Pascal’s Wager and Deciding About the Life-Sustaining Treatment of Patients in Persistent Vegetative State Authors
First Online: 26 April 2011 Received: 07 April 2011 Accepted: 13 April 2011 DOI:
Cite this article as: Varelius, J. Neuroethics (2013) 6: 277. doi:10.1007/s12152-011-9113-9 Abstract
An adaptation of Pascal’s Wager argument has been considered useful in deciding about the provision of life-sustaining treatment for patients in persistent vegetative state. In this article, I assess whether people making such decisions should resort to the application of Pascal’s idea. I argue that there is no sufficient reason to give it an important role in making the decisions.
Keywords End of life decisions Life-sustaining treatment Pascal’s Wager Patient Persistent vegetative state References
Stone, J. 1994. Advance directives, autonomy, and unintended death.
Mappes, T.A. 2003. Persistent vegetative state, prospective thinking, and advance directives.
Kennedy Institute of Ethics Journal
Stone, J. 2007. Pascal’s Wager and the persistent vegetative state.
Multi-Society Task Force on PVS. 1994. Medical Aspects of the Persistent Vegetative State. Parts I and II.
The New England Journal of Medicine 1994; 330: 1499–1508 and 1572–1579.
Nordenfelt, L. 2004. The varieties of dignity.
Health Care Analysis
Bernstein, M. 2002. Marginal cases and moral relevance.
Journal of Social Philosophy
Panksepp, J., et al. 2007. Does any aspect of mind survive brain damage that typically leads to a persistent vegetative state? Ethical considerations.
Philosophy, Ethics, and Humanities in Medicine
Monti, M., et al. 2010. Willful modulation of brain activity in disorders of consciousness.
The New England Journal of Medicine
Schanakers, C., et al. 2009. Diagnostic accuracy of the vegetative and minimally conscious state: clinical consensus versus standardized neurobehavioral assessment.
Gewirth, A. 1998.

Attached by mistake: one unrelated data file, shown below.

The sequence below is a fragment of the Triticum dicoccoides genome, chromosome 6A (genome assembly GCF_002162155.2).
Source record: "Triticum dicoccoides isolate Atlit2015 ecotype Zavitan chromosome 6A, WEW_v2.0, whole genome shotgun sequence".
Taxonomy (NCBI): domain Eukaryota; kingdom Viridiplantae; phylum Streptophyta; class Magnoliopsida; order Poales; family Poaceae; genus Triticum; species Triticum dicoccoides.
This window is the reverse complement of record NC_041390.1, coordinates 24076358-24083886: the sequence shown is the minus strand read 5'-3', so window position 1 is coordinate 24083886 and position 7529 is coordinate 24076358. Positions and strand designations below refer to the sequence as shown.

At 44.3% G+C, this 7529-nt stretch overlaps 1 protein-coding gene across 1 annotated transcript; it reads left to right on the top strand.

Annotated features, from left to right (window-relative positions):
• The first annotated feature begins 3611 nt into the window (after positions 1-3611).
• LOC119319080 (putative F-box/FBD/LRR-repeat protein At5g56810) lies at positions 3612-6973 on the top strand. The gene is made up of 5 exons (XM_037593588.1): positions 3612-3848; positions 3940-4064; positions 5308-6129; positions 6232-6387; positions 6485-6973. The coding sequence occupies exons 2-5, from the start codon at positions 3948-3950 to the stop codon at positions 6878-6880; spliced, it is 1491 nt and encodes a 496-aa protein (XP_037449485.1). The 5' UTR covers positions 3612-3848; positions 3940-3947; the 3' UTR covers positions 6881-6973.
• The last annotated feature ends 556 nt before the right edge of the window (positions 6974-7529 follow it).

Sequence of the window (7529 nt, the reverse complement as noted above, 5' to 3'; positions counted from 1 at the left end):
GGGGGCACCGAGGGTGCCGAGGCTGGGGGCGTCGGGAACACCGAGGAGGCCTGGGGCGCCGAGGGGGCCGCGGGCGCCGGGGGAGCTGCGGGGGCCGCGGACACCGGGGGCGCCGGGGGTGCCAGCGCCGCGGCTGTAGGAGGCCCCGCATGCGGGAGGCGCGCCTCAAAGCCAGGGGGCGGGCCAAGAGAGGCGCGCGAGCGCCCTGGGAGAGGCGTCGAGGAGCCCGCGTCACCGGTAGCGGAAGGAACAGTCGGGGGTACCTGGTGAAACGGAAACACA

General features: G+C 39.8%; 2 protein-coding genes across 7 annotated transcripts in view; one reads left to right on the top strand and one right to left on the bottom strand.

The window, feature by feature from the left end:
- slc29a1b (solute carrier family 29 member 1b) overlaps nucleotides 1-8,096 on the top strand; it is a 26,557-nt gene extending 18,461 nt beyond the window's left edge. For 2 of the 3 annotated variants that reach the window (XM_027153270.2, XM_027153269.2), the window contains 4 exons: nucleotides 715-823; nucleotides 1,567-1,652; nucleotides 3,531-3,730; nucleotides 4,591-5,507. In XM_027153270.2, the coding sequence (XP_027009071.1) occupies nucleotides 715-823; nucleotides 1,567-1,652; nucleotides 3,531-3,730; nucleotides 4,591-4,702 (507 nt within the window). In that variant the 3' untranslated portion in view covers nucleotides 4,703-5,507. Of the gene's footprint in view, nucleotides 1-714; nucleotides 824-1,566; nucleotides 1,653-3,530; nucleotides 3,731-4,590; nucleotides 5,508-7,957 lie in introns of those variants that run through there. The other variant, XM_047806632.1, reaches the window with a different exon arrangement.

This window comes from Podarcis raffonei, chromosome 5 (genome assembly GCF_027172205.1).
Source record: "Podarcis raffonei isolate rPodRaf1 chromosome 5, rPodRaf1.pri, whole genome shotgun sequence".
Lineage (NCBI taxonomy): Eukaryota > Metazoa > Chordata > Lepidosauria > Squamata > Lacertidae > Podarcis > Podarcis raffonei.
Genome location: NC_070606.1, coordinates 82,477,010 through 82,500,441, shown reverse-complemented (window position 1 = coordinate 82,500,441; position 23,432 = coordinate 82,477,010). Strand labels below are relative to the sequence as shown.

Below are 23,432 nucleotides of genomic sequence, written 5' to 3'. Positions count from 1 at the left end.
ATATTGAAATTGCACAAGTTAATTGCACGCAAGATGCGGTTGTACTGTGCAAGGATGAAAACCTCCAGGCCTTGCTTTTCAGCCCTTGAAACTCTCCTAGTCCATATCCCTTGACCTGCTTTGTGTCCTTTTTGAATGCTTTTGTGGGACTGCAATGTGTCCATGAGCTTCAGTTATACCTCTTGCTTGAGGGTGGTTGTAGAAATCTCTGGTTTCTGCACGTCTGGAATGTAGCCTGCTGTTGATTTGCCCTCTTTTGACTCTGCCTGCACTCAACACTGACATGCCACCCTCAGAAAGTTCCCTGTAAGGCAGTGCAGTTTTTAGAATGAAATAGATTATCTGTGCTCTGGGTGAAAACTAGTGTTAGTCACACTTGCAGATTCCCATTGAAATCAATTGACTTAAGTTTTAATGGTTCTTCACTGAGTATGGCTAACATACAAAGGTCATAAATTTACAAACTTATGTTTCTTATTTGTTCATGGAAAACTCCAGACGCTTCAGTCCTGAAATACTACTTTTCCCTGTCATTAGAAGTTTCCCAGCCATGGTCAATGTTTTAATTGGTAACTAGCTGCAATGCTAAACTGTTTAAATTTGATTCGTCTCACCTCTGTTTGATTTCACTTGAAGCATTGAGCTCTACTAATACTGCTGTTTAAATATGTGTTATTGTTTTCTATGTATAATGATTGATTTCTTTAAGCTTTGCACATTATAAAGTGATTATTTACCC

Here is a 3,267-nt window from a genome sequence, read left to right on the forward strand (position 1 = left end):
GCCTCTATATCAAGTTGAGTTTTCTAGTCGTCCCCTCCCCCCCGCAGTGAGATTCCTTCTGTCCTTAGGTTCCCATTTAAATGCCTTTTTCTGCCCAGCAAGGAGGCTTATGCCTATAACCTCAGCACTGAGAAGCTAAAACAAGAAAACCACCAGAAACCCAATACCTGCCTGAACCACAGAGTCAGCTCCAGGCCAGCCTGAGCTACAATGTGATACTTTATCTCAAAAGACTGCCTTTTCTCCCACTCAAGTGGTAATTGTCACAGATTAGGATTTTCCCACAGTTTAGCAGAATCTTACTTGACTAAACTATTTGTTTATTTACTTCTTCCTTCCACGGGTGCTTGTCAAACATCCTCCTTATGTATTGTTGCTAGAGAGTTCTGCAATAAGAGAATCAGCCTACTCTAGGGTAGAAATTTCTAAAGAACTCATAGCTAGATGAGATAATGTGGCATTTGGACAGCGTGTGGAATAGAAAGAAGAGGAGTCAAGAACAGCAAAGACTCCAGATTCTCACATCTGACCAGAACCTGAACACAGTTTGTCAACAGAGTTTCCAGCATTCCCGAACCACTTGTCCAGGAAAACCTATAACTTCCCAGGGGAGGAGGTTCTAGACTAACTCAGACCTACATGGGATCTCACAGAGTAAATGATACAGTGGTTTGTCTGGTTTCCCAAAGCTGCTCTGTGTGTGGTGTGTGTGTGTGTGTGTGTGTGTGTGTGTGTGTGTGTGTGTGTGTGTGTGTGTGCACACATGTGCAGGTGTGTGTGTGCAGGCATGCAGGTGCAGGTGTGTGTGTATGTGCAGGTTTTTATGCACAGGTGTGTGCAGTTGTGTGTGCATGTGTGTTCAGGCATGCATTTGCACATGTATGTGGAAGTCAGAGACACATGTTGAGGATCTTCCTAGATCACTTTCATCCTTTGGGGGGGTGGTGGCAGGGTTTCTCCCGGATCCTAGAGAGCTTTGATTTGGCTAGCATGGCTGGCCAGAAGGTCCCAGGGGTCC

Self-fulfillment. Princeton: Princeton University Press.
Wolf, S. 1997. Happiness and meaning: two aspects of the good life.
Social Philosophy and Policy
Bradley, B. 2009.
Well-being and death
. New York: Oxford University Press.
Constable, C. 2010. Withdrawal of artificial nutrition and hydration for patients in a permanent vegetative state: changing tack.
Nozick, R. 1974.
Anarchy, State, and Utopia. New York: Basic Books.
Fins, J.J. 2009. Lessons from the injured brain: a bioethicist in the vineyards of neuroscience.
Cambridge Quarterly of Healthcare Ethics
Mailhan, L., et al. 2005. Life satisfaction and disability after severe traumatic brain injury.
Bernat, J.L. 2006. Chronic disorders of consciousness.
Hájek, A. 2003. Waging war on Pascal’s Wager.
Beauchamp, T.L., and J.F. Childress. 2009.
Principles of biomedical ethics, 6th ed. New York: Oxford University Press.
Giacino, J.T., et al. 2002. The minimally conscious state: definition and diagnostic criteria.
Pratt, D., et al. 2010. Suicide in recently released prisoners: a case-control study.
Varelius, J. 2007. Illness, suffering, and voluntary euthanasia.
Wijsbek, H. 2010. ‘To thine own self be true’: on the loss of integrity as a kind of suffering.
Wrigley, A. 2007. Personal identity, autonomy and advance statements.
Journal of Applied Philosophy
Pascal, B. 2007.
Pensees. Mineola: Dover. Copyright information
© Springer Science+Business Media B.V. 2011